Getting Punched in the Face: Learning to Cut My Losses
The year was 2009. I was a junior in college and was bursting at the seams with untapped potential. It was a Saturday night, and like any good college student, I was off to a party filled with fun, laughter, and copious amounts of booze. I didn’t know it then, but that soiree of unadulterated college enthusiasm would quickly take a turn for the worst – I was going to get punched in the face.
People sometimes have mixed feelings about getting punched in the face. There are those who don’t mind it and might even do it for a living, while others like myself thoroughly try and avoid getting punched in the face whenever possible. Unfortunately, all the calculated measures I had taken in the past to avoid such things just weren’t adding up that night.
“This doesn’t just apply to entrepreneurs either. It can apply to the crappy job you’ve invested so much training into, the boyfriend who still hasn’t proposed after 8 years, and so on. All we can focus on is what we’ve already lost, and not what we’re losing.”
While at the party, I received a call from a friend who was trying to get directions there. It was loud and we were in a basement, so I decided to head outside so I could hear better. Had I been paying more attention, I would have noticed that a group of very unsavory characters had arrived and were trying to enter the party. They were appalled to find that the host didn’t want them there, and even more so when she said she would call the cops if they didn’t leave.
Me, standing away from all of this and still on the phone, was only vaguely aware of what was taking place. Before I knew what was happening, one of the aforementioned characters approached me and immediately snatched my phone out of my hand, boldly stating “YOU AIN’T CALLIN’ NO COPS!” In that instant I was somewhat taken aback. One moment I’m on the phone giving directions, the next moment I’m phoneless and being accused of calling the cops. I proceeded to follow the man walking away with my phone in-hand, as there had clearly been a misunderstanding on his end.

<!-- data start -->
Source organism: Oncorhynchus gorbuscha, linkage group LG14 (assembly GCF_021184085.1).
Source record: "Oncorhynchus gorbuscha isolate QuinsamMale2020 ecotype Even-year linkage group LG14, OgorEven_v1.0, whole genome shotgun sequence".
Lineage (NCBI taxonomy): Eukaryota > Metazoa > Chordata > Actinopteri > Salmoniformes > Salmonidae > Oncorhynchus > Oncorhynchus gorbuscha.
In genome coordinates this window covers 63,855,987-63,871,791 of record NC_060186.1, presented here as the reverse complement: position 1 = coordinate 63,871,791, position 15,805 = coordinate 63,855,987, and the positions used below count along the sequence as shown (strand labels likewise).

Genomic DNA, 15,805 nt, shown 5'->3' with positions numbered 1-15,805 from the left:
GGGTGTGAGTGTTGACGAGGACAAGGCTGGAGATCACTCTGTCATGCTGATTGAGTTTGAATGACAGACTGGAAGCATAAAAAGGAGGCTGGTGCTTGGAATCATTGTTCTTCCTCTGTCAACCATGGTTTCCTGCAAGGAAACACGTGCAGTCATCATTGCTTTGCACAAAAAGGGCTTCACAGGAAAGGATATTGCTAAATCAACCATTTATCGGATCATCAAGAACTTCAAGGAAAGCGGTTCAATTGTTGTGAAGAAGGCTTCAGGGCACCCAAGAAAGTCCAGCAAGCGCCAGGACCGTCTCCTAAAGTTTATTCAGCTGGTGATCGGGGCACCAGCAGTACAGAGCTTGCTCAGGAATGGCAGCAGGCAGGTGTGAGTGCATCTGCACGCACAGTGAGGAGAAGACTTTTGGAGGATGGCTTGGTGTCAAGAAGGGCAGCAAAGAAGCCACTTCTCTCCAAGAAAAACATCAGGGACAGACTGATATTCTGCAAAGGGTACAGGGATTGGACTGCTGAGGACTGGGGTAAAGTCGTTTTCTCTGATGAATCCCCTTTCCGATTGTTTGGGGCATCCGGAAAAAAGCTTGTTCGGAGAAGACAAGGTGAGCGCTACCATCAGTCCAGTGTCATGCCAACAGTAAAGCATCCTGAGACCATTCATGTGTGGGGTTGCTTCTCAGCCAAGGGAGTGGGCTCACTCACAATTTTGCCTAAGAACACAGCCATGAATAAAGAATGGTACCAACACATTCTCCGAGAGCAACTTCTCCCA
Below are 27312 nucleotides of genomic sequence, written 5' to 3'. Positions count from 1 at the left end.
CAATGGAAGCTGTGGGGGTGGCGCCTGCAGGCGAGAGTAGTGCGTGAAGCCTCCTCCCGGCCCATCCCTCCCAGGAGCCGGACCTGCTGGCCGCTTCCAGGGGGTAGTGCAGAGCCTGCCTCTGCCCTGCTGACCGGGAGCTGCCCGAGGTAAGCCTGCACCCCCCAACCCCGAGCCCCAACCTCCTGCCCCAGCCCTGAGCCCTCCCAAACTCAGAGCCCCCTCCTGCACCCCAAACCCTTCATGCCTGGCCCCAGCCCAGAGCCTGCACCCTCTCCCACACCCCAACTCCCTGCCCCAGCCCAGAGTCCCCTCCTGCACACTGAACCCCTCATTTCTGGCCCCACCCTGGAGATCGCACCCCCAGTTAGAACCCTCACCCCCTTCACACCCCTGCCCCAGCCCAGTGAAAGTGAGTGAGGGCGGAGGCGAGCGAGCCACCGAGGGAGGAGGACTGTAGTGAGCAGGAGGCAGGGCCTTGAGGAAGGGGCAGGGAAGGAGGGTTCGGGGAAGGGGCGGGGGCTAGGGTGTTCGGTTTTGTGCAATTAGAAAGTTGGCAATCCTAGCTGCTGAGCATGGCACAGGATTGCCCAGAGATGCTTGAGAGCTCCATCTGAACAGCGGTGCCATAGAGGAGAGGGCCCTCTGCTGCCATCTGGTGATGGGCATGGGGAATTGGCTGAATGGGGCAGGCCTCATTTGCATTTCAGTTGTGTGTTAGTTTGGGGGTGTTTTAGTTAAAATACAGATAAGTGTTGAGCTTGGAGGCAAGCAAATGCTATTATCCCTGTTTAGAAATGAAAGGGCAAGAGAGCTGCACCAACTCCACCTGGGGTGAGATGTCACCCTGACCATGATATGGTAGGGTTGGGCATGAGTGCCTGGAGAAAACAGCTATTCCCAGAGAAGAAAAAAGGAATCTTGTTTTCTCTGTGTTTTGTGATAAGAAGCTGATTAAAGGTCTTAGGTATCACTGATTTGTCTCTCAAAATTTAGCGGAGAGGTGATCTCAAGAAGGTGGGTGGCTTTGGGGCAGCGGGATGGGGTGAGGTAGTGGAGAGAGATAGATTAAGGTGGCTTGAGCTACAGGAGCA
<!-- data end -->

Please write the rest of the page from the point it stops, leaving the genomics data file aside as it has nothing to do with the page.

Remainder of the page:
As calmly and diplomatically as I could, I said to this individual “You’re right, I’m not calling the cops. Can I please have my phone back?”
I would like to believe the acoustics echoing from the basement had somehow altered his hearing, and that was the reason why I received no response to my request as he was walking away. Or perhaps he was offended by my poor use of the word “can” instead of “may” when requesting my phone back. Whatever the reason, he just wasn’t responding. I asked another time, and then a third time after tapping him on the shoulder. This was the moment it happened. Rather than turning around and warmly extending his arm with a phone in his palm, he instead swung a clenched fist that landed squarely on my cheek. I had just got punched in the face…bummer.
Unlike television would often have us believe, I did not go flying through the air or have any teeth loosened. In fact, I didn’t even really move at all. The punch came and went so quickly that for a moment, I wasn’t sure if I had really been punched. I don’t think this was quite the reaction the man was looking for, especially when I calmly replied “Okay, you punched me in the face. NOW may I have my phone back?” This seemed to really aggravate my offender, and a slew of other punches followed suit.